Such a rich nation
Wednesday, July 22, 2009
In the Labour heartlands in Manchester is "The People's' History Museum," the disingenuous trading name of the National Museum of Labour History. Liberty-minded readers need know no more than that the word "People's" here is used as in "People's Republic".
While, as a registered charity, it must purport to be politically-neutral, the most cursory examination of its website will reveal its true colours. It began as the collection of the Trade Union, Labour and Co-operative History Society and holds the archives of the Communist and Labour Parties.
Since 1990, it has been funded by Manchester's local tax payers. They deserve no better. They have proved they would vote for a bacterium if it were the Labour Party candidate. The "museum" has recently secured another £7.18 million from the Heritage Lottery Fund. Nothing could better support the view of those who see the National Lottery as "a tax on stupidity". How amazing that - deep in the greatest debt in history - we have money to spare for such stuff.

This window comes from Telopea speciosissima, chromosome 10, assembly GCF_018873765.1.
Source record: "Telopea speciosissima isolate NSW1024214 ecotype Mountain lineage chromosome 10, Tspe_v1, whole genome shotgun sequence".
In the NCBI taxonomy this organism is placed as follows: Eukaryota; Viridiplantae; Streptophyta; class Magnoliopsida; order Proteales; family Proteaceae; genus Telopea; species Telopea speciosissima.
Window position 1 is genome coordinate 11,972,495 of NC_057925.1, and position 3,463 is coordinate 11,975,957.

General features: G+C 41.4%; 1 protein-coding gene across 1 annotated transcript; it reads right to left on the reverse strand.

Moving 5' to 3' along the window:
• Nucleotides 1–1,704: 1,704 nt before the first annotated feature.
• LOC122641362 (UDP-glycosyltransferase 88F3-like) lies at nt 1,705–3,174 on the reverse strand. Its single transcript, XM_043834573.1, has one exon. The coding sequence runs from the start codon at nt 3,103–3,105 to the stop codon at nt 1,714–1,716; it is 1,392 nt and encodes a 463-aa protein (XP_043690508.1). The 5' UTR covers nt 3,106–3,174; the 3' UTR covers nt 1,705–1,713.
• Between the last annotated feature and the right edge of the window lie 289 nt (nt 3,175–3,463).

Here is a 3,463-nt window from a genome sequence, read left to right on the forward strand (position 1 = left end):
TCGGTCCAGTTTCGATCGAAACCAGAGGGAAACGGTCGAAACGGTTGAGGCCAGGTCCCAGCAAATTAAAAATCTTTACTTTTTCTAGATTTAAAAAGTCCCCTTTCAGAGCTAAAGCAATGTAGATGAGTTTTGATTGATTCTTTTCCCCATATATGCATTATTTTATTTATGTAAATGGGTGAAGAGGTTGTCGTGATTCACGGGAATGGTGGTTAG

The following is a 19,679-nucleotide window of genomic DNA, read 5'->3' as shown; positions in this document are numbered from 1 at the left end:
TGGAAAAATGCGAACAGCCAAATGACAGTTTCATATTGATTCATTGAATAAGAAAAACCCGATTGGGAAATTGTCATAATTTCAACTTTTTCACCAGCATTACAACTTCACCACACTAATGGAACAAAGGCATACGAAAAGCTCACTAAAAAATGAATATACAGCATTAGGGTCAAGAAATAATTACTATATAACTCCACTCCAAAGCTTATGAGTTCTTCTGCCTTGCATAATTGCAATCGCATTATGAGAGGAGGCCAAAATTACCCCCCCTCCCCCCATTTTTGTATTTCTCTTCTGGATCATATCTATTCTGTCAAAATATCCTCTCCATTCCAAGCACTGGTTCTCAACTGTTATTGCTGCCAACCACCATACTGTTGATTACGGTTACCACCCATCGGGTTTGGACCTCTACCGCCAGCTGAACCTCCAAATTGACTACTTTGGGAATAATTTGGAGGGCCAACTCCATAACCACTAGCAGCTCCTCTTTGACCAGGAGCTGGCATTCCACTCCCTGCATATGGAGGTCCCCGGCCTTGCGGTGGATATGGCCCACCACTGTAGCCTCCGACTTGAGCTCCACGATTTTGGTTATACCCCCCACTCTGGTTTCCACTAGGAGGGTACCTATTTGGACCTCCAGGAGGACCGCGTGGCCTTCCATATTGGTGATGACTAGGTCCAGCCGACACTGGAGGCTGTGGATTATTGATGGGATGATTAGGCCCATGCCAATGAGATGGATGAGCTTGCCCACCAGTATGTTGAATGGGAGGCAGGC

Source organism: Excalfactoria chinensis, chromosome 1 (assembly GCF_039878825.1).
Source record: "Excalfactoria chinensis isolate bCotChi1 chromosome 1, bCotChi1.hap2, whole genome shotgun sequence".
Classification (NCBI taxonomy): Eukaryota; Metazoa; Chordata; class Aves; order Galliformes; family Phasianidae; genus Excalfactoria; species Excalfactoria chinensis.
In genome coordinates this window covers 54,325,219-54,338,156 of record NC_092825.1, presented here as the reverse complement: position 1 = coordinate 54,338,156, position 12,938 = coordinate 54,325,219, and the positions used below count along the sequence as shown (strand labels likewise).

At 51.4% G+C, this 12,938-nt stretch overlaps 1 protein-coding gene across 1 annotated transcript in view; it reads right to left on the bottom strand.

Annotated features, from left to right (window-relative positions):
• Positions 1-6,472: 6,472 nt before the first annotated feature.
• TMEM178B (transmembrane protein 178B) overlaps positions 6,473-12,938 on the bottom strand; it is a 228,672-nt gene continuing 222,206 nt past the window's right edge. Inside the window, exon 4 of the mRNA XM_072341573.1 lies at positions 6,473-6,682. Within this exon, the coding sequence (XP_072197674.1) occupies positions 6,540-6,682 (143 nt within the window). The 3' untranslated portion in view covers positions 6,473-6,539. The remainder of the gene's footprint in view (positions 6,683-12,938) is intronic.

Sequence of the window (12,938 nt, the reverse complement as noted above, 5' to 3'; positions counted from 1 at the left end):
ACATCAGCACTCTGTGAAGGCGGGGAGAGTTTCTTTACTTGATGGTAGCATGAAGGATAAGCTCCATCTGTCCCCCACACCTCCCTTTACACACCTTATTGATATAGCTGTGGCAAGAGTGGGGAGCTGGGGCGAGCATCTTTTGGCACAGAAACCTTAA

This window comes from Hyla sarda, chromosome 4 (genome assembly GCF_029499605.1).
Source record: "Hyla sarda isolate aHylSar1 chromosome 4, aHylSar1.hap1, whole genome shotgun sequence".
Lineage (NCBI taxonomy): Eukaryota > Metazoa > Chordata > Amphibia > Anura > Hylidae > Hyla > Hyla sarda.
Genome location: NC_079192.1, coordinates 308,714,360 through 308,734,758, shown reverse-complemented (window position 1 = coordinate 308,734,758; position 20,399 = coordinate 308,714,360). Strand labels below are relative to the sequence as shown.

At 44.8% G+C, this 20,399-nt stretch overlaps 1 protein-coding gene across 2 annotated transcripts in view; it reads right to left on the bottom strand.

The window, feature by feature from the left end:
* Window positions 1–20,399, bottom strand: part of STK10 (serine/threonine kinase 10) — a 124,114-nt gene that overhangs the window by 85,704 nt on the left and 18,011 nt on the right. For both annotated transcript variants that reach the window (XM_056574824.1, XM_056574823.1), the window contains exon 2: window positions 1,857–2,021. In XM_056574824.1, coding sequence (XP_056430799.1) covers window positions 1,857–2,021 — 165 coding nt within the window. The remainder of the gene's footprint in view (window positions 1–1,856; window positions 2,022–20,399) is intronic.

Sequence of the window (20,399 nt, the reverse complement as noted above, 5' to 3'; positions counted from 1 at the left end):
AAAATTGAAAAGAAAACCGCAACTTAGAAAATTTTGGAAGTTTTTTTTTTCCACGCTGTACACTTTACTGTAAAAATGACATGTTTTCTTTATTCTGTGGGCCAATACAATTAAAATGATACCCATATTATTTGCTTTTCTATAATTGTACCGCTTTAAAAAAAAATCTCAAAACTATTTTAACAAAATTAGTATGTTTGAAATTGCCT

An employee of the "museum" wrote to me about an upcoming exhibition to be called "Carried Away", which will illustrate the "history of protest" with photographs of demonstrators being forcibly removed by the authorities:
One of the images we are including is dated 17th May 1972 and shows a protest by the Schools Action Union in London...
I am trying to trace any of the children in the photograph (or anyone that participated in the demonstration). Your blog came up when I googled “Schools Action Union” so I was wondering if you or anyone you know was there that day.
... it’d be great if you could share any memories you have of that day with us, as it would really bring the exhibition to life if we could include first-hand accounts...
Boy, is she barking up the wrong tree. I disclosed my misguided youthful involvement in the SAU in this post, which partly explains how my journey from teenage Maoist to adult libertarian began. Somehow I doubt it is an account of Labour movement history that could ever feature in this politically-neutral "museum".
A famous trade union poster showed a mine-owning "toff" on a miner's back with some such slogan as "a miner carries enough burdens". After 63 years of Socialism in Britain, productive workers are now an exploited minority. The heavy burden they carry includes much such nonsense as this propaganda tool disguised as a "museum".